The beauty of black joy and progress sometimes causes us to forget the realities of America. Denzel Washington and Halle Berry won Oscars on the same night once. Sam Cooke, Stevie Wonder, Aretha Franklin, Diana Ross, Michael Jackson, Prince, Whitney Houston, Lauryn Hill, and Beyoncé held the top spot in American music back to back. Naomi Campbell became the most famous supermodel in the world. Diddy & Jay-Z went from hip-hop royalty to corporate moguls. Chance the Rapper redefined the music industry. Shonda Rimes took over television. Oprah Winfrey, the first black female billionaire, became the most powerful woman in the world. Barack Hussein Obama II was elected the 44th President of the United States of America. It’s hard to pinpoint exactly when it happened, but somewhere, amidst all that melanin Magic, we forgot that America that was not accustomed to all that Black glow. Some were even violently opposed to it. Now, as the political backlash to the black glo-up frightens us to our core, we must remember that, like our ancestors before us, we will survive the current evening and the night to come.
For every two steps ahead, our country seems to take one step back. When slavery was finally abolished, the country was plunged into Civil War because some considered human captivity a “necessary evil." Even after slavery was made illegal, the hate was reborn through involuntary servitude, peonage, sharecropping and convict leasing. When that was shut down, the Jim Crow era ushered in the idea of “separate, but equal," insuring that non-whites would be quarantined in ghettos and receive the worst of services, provisions and access. The Civil Rights and Black Power movements destroyed de jure racial segregation, and ushered in the era we currently live in.
Yet, the generation that insisted upon separate water fountains and neighborhoods didn’t magically cease to exist. They passed their intolerance down a new generation who silently watched as black musicians changed the sound and heartbeat of America. They watched as queer & transgender artists changed the country’s aesthetic. They watched as Muslim writers changed the country’s narrative. They watched the dsenfranchised change the face and course of America; and they planned a response.
The silent discontent at the new inclusive America was spread through internet message boards, propaganda websites, and suburban KKK flyers. They heard their rallying cry during the Trump campaign and once again have control of the country. We watch in horror as we seemingly sit on the precipice of disaster. Our country seems to be mirroring the events that led to Nazi Germany’s “Final Solution”: the intentional expulsion and mass genocide of millions of Jews. As children, we wondered how something like the Holocaust could have happened. Now, as we watch the evening news, we understand.
We look at the new political administration in America and are filled with nauseating dread. Yet, this is not the first time that white supremacy, nepotism, patriarchy, and xenophobia have elected a dangerous commander-in-chief to battle the increased browning of America’s skin.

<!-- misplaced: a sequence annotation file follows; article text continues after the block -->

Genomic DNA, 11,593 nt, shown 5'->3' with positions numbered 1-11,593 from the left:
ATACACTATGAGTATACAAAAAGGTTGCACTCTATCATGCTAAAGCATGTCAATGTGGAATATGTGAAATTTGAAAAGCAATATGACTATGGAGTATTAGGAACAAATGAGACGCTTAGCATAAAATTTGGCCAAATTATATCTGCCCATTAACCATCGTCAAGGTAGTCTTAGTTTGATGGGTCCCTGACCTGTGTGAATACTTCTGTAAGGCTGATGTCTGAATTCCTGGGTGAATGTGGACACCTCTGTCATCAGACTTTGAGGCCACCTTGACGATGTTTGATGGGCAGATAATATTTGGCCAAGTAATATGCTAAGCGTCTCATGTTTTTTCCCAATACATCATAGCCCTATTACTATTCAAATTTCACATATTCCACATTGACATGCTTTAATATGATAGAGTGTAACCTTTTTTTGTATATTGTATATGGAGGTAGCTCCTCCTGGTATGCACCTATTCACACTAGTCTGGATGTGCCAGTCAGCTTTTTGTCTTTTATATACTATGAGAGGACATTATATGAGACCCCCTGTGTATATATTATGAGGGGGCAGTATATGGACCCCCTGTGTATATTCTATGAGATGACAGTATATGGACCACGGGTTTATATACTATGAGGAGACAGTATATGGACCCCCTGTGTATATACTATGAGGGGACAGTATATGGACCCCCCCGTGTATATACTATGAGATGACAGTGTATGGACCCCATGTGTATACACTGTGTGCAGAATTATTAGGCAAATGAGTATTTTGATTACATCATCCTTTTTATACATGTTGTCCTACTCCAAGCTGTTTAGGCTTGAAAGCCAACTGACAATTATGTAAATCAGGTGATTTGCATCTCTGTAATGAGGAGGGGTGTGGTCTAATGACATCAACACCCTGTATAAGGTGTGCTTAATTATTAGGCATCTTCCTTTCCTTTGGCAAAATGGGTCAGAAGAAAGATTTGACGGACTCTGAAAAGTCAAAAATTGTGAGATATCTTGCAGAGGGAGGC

It’s also not the first time we’ve had to survive being violently targeted. We have but to learn from our ancestors.
It takes persistence
Even when violence and tragedy came to our ancestors, they kept marching literally, and figuratively. The days ahead will be dark, yet we must remain persistent. Protest, march, sit-in, shut-down, speak, teach, write, sing, perform, share knowledge, contact your senator and representative, enable local activists and hold local and state government officials accountable. Do not waiver. Do not forget that a majority is on the side of liberty, if the last election’s popular vote is any indication.
It will require unity.
The Civil Rights movement of our grandparents’ generation saw black Christians, black Muslims, white allies and people of all cultural and religious belief systems stand for justice. We must do the same. Everyone who isn’t white, Christian, straight, cisgender and male is being targeted: people of color, queer and trans people, non-Christians, and women. We must fight as one, especially in communities of color. We can work out of philosophical and theological differences later. Now is the time for a united struggle.
It will demand self-care.
Just as those before us had time for the funky chicken, the twist, the electric slide and the cabbage patch, we must take time to dab and milly rock ourselves into joy. The digital zeitgeist is tempting and endlessly available in our smartphone driven world. It’s easy to become overwhelmed by the daily barrage of stories covering the latest abuse of power. Yet, take some time to disconnect. Pace yourself. Our bodies require mental rest in addition to physical. Eat well, fellowship with your friends, and binge-watch your favorite show to your heart’s content. Light some incense, go for a walk, enjoy the love of your family. Fight, but rest. Then fight again.
Above all, don’t lose hope. Sam Cooke said “a change is gonna come." Bob Marley said “we forward in this generation, triumphantly." Kendrick Lamar said, “we gon’ be alright."
For every step we take backward, we have ALWAYS taken two forward. Someday, we’ll arrive at the destination.